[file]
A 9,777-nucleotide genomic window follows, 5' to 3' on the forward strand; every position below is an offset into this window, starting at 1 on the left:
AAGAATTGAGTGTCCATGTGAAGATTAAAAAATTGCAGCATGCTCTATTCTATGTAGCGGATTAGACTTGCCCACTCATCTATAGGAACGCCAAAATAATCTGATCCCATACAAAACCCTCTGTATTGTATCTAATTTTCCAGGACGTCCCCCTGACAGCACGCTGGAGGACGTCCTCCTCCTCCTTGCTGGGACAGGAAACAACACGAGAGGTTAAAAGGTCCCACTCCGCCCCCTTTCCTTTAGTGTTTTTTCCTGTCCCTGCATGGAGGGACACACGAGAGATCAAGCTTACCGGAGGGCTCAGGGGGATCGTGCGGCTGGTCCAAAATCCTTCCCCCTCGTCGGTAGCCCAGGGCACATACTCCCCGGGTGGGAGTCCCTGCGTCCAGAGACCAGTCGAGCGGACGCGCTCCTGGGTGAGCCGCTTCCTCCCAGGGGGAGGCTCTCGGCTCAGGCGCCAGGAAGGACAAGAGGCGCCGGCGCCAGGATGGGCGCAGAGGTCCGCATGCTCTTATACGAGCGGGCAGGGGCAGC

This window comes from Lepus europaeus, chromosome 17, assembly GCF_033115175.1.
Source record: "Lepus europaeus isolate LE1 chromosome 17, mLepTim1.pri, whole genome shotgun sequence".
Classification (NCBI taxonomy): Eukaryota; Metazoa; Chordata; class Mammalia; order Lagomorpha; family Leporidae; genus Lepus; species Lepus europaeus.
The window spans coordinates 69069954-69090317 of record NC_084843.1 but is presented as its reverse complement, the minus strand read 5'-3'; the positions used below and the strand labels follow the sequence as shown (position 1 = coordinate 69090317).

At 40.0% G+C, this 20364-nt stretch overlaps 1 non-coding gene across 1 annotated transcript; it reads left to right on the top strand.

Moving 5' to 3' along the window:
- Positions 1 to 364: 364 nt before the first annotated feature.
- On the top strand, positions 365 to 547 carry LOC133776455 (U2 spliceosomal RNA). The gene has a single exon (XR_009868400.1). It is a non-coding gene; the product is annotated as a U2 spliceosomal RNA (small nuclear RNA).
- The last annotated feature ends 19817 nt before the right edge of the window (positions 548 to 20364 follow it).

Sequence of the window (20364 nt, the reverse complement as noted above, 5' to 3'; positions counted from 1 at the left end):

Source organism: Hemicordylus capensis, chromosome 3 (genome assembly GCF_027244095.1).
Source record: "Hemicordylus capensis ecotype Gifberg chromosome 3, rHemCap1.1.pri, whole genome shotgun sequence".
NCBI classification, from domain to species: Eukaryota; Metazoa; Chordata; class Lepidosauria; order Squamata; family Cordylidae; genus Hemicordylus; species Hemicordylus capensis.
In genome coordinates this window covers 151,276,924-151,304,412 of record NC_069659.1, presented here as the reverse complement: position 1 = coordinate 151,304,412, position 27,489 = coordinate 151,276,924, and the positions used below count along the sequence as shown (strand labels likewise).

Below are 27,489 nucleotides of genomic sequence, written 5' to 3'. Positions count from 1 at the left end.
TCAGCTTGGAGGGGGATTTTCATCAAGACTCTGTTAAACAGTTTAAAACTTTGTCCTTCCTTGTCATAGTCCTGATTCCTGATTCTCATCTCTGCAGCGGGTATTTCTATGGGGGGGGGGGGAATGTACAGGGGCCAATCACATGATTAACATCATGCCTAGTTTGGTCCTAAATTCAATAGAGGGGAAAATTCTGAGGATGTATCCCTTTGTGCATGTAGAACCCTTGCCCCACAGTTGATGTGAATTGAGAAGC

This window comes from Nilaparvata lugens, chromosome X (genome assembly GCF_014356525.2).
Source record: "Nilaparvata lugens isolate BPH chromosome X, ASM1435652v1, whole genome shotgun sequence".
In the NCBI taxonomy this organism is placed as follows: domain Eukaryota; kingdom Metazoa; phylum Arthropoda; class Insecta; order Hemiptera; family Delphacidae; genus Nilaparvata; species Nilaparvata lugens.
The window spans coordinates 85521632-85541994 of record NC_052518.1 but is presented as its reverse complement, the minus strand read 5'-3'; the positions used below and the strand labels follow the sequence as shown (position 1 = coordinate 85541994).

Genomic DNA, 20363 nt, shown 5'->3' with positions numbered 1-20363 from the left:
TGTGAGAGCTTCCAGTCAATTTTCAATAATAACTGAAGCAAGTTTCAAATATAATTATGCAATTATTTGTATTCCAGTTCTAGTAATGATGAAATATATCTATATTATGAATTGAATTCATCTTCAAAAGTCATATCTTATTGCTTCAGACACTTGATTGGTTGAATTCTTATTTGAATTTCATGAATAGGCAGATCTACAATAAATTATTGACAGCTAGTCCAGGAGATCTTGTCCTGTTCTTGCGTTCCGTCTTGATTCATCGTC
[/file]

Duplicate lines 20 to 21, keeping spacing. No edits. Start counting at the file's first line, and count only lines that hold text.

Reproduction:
Source record: "Nilaparvata lugens isolate BPH chromosome X, ASM1435652v1, whole genome shotgun sequence".
In the NCBI taxonomy this organism is placed as follows: domain Eukaryota; kingdom Metazoa; phylum Arthropoda; class Insecta; order Hemiptera; family Delphacidae; genus Nilaparvata; species Nilaparvata lugens.